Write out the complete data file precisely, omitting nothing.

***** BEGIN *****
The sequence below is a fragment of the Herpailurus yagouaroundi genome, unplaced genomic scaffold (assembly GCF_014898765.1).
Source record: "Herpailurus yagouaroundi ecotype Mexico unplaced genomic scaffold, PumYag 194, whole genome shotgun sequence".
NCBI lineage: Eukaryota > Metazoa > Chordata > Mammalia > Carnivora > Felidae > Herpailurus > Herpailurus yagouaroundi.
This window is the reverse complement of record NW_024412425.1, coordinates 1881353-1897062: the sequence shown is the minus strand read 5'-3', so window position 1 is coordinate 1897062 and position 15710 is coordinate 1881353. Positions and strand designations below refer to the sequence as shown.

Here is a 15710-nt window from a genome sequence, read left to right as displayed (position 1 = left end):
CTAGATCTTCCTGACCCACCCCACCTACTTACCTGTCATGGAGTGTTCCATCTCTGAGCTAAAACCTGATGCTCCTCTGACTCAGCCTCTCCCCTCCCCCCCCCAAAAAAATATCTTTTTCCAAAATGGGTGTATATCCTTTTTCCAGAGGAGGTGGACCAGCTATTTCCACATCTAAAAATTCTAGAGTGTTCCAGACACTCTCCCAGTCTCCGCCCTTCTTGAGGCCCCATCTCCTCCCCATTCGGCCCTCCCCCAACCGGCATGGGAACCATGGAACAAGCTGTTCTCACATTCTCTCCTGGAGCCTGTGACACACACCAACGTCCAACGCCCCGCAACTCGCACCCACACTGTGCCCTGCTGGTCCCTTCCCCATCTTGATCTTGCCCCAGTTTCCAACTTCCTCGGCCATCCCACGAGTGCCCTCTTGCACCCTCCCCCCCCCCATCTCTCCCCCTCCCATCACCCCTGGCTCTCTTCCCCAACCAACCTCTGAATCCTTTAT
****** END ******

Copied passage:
The sequence below is a fragment of the Herpailurus yagouaroundi genome, unplaced genomic scaffold (assembly GCF_014898765.1).
Source record: "Herpailurus yagouaroundi ecotype Mexico unplaced genomic scaffold, PumYag 194, whole genome shotgun sequence".
NCBI lineage: Eukaryota > Metazoa > Chordata > Mammalia > Carnivora > Felidae > Herpailurus > Herpailurus yagouaroundi.
This window is the reverse complement of record NW_024412425.1, coordinates 1881353-1897062: the sequence shown is the minus strand read 5'-3', so window position 1 is coordinate 1897062 and position 15710 is coordinate 1881353. Positions and strand designations below refer to the sequence as shown.

Here is a 15710-nt window from a genome sequence, read left to right as displayed (position 1 = left end):
CTAGATCTTCCTGACCCACCCCACCTACTTACCTGTCATGGAGTGTTCCATCTCTGAGCTAAAACCTGATGCTCCTCTGACTCAGCCTCTCCCCTCCCCCCCCCAAAAAAATATCTTTTTCCAAAATGGGTGTATATCCTTTTTCCAGAGGAGGTGGACCAGCTATTTCCACATCTAAAAATTCTAGAGTGTTCCAGACACTCTCCCAGTCTCCGCCCTTCTTGAGGCCCCATCTCCTCCCCATTCGGCCCTCCCCCAACCGGCATGGGAACCATGGAACAAGCTGTTCTCACATTCTCTCCTGGAGCCTGTGACACACACCAACGTCCAACGCCCCGCAACTCGCACCCACACTGTGCCCTGCTGGTCCCTTCCCCATCTTGATCTTGCCCCAGTTTCCAACTTCCTCGGCCATCCCACGAGTGCCCTCTTGCACCCTCCCCCCCCCCATCTCTCCCCCTCCCATCACCCCTGGCTCTCTTCCCCAACCAACCTCTGAATCCTTTAT